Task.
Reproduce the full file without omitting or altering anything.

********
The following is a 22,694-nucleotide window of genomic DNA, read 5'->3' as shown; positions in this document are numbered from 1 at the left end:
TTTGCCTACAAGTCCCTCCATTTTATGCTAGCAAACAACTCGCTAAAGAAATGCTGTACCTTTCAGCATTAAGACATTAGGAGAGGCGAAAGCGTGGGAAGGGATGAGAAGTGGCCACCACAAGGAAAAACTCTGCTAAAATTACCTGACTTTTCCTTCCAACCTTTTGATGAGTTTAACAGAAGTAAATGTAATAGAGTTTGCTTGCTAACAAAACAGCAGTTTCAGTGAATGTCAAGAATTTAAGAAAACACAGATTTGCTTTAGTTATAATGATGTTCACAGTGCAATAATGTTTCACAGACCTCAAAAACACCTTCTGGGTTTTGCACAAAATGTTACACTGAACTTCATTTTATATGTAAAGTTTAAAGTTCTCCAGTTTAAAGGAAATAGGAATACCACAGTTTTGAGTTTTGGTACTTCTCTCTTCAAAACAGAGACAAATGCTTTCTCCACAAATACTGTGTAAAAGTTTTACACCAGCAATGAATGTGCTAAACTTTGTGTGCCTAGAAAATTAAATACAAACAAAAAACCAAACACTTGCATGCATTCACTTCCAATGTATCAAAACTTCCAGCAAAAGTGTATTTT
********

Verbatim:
The following is a 22,694-nucleotide window of genomic DNA, read 5'->3' as shown; positions in this document are numbered from 1 at the left end:
TTTGCCTACAAGTCCCTCCATTTTATGCTAGCAAACAACTCGCTAAAGAAATGCTGTACCTTTCAGCATTAAGACATTAGGAGAGGCGAAAGCGTGGGAAGGGATGAGAAGTGGCCACCACAAGGAAAAACTCTGCTAAAATTACCTGACTTTTCCTTCCAACCTTTTGATGAGTTTAACAGAAGTAAATGTAATAGAGTTTGCTTGCTAACAAAACAGCAGTTTCAGTGAATGTCAAGAATTTAAGAAAACACAGATTTGCTTTAGTTATAATGATGTTCACAGTGCAATAATGTTTCACAGACCTCAAAAACACCTTCTGGGTTTTGCACAAAATGTTACACTGAACTTCATTTTATATGTAAAGTTTAAAGTTCTCCAGTTTAAAGGAAATAGGAATACCACAGTTTTGAGTTTTGGTACTTCTCTCTTCAAAACAGAGACAAATGCTTTCTCCACAAATACTGTGTAAAAGTTTTACACCAGCAATGAATGTGCTAAACTTTGTGTGCCTAGAAAATTAAATACAAACAAAAAACCAAACACTTGCATGCATTCACTTCCAATGTATCAAAACTTCCAGCAAAAGTGTATTTT